Local residents and mining companies leave north-central province scarred by gouging mountainsides and digging up riverbanks and beds
Illegal gold mining at a section of the Dakrong River in Quang Tri Province. With surveillance by authorities in the north-central province being lax, the mining has seriously damaged the
Ho Thi Cuoi is among the hundreds of people in Quang Tri Province's Mo O Commune who earn their living by illegally panning gold in a local river.
"My two children and I go to the Dakrong River, and when a place is exhausted, we move to another section," the 51-year-old said.
"We go wherever there is gold."
People in the north-central province began scouring for gold several years ago after many companies were licensed to explore for the metal, mostly along the Dakrong and the Ben Hai River in Vinh Linh District.
Local officials and residents said the companies often mined illegally though were only granted exploration rights.
The effect of this unchecked mining has been devastating on the environment, for it usually involves digging along the riverbank or the use of mercury to pan for gold in the river bed besides gouging mountainsides.
For their labor, the illegal miners said, they earned VND100,000 (US$4.8) to VND150,000 a day, more than double the wage paid to hired laborers.
Le Phuoc Chuong of the Agency for Natural Resources and Environment in Dakrong District said it was hard to stop the mining in the river since people were poor and it was their only livelihood.
"We organize regular patrols and force people out of illegal mining areas. But they return after we leave or just move to a new site," he said.
Along the Ben Hai River in Vinh Ha Commune, the destruction caused by the illegal mining is stark along a 20-kilometer stretch between the Tien and Nay canyons.
Miners work at some 20 sites using dredges and pumps or hoes and pans.
The Ben Hai River was an important landmark during the partition of the country into the North and South along the 17th parallel by the Geneva Accords of 1954.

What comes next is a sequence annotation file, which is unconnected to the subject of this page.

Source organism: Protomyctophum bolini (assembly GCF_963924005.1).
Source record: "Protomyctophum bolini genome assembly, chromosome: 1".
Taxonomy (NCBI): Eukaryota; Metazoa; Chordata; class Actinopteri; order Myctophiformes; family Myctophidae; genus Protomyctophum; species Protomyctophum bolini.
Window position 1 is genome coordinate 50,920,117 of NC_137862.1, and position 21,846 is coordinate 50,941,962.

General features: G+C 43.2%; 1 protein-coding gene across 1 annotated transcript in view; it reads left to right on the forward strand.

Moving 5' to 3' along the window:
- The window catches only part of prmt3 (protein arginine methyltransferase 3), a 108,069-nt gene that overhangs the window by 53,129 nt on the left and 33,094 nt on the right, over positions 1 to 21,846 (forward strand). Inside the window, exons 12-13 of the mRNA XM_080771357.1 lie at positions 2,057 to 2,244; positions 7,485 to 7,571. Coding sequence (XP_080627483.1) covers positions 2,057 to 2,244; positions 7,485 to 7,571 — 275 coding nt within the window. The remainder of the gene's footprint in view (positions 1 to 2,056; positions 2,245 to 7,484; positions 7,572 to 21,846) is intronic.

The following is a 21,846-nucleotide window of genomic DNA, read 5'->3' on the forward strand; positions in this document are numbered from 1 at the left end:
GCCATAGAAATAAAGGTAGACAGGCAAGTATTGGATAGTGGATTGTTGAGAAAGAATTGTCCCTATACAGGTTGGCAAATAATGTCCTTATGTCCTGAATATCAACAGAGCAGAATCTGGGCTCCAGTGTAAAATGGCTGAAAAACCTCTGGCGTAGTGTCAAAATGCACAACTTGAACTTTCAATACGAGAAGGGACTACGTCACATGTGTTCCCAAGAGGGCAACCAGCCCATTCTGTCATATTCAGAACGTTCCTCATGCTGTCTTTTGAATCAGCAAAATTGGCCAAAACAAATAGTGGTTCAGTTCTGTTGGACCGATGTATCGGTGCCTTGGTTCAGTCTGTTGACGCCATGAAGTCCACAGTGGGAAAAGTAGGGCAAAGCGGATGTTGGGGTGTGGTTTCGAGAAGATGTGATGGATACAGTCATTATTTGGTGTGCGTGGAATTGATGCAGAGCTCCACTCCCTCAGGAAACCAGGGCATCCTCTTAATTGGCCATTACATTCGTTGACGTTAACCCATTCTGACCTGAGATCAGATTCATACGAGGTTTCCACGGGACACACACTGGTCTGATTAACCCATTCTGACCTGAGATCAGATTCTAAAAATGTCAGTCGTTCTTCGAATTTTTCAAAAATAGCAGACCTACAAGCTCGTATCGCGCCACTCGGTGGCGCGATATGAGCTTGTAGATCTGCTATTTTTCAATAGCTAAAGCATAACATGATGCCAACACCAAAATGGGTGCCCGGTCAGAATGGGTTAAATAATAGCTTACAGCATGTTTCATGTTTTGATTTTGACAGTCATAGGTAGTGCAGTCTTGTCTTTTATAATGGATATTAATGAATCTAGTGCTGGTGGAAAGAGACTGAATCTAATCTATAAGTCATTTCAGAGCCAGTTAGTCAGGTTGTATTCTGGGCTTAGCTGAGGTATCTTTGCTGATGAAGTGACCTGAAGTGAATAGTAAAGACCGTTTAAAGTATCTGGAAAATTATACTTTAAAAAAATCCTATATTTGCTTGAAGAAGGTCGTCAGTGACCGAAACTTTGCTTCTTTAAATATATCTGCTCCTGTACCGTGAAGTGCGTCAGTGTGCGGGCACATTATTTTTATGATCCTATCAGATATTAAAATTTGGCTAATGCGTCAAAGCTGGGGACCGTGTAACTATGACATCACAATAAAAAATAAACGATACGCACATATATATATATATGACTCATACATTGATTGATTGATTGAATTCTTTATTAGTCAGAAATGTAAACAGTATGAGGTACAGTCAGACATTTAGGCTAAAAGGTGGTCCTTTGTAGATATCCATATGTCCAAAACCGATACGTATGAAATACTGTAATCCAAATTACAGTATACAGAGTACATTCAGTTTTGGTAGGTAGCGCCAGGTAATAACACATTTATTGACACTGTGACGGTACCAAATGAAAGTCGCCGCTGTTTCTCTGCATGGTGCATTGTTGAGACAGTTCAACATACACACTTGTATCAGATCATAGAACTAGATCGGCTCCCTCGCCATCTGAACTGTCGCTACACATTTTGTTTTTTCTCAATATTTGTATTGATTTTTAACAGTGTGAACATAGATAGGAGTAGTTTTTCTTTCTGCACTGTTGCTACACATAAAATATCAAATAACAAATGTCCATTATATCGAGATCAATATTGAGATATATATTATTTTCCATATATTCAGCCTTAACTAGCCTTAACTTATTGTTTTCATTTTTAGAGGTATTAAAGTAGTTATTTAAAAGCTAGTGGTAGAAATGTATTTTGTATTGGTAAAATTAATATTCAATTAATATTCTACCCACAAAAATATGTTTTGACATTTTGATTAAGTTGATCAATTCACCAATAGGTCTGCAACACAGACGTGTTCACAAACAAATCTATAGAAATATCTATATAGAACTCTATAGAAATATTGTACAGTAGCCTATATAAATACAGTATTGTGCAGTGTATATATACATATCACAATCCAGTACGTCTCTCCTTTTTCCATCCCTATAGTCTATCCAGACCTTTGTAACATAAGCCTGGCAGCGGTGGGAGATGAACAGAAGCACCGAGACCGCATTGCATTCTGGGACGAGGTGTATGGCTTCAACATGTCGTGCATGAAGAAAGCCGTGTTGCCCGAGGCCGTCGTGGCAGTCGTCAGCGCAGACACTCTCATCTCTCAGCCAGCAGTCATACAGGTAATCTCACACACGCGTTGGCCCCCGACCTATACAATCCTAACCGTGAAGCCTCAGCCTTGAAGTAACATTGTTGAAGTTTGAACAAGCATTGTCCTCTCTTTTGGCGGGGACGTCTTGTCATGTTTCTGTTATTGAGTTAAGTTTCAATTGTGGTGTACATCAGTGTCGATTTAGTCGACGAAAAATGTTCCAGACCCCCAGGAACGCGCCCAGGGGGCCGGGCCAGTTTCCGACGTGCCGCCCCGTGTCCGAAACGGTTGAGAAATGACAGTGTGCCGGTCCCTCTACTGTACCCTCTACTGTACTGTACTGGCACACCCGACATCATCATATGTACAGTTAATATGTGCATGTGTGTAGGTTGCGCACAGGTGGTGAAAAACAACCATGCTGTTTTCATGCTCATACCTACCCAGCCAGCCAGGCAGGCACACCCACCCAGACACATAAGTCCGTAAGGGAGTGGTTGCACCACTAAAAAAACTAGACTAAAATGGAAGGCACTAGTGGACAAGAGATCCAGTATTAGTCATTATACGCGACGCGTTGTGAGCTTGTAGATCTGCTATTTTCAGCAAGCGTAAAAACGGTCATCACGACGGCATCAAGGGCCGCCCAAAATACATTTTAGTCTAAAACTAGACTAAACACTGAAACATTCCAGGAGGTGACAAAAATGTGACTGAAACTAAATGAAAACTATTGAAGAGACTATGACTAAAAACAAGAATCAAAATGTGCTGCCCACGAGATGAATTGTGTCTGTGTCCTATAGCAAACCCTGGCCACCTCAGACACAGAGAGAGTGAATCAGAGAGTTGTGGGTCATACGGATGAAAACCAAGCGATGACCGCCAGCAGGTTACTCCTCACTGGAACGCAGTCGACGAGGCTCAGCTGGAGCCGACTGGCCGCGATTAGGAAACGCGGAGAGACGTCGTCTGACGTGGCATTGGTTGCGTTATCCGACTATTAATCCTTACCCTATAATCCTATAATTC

During the Vietnam War, the US bombarded the area heavily to stop arms transportation from the North to the South.
But Ho San, a resident of Vinh Ha Commune who said mining activities had increased since the end of last year, added worriedly: "The land looks just like it did after being damaged by bombs during the war. I wonder how bad it will get if mining activities continue for the next several years."
During a recent visit to the site, Thanh Nien found rampant mining going on, with people both digging into the mountainside and panning the river's banks and bed.
Ho Dan, police chief of Vinh Linh District's Vinh O Commune, said there are around 15 illegal mining sites in the commune besides "countless" number of sites worked by Axiom Vietnam and Quang Tri Minerals companies.
They have obtained permission from Quang Tri authorities merely to explore for gold, but locals said they actually mine there.
Vo Truc Linh, director of the province Department of Natural Resources and Environment, admitted to suspicious activities by the companies but claimed strangely there was no evidence.
"We have not caught them mining red-handed," he said.
The Quang Tri people's committee, the provincial administration, has organized several meetings recently to review the process of issuing mining licenses and discuss surveillance following the severe environmental damage and rampant mining.
An environment department official said a company has to get approval from the Ministry of Natural Resources and Environment either to explore for or mine gold.
Meanwhile, Axiom Vietnam and Quang Tri Minerals have obtained licenses to explore a further 23 square kilometers in Vinh O and Vinh Ha districts.
Many locals expressed the fear the companies would continue with their illegal mining despite getting only exploration licenses.
Le Van Hien, chairman of the Vinh Linh People's Committee, claimed to work with the provincial police to organize patrols and stop the mining.
But the local police said it would be difficult to stop the mining because there were just a few officers who could not hope to cope with hundreds of aggressive miners, including criminals and drug addicts who were ready to respond with violence.
Vo Truc Linh, director of the Quang Tri provincial environment department, said the illegal mining had worsened in the last two months because people wanted to earn money for Tet (January 23).
His agency had just two officials to monitor gold mining throughout the province, he said.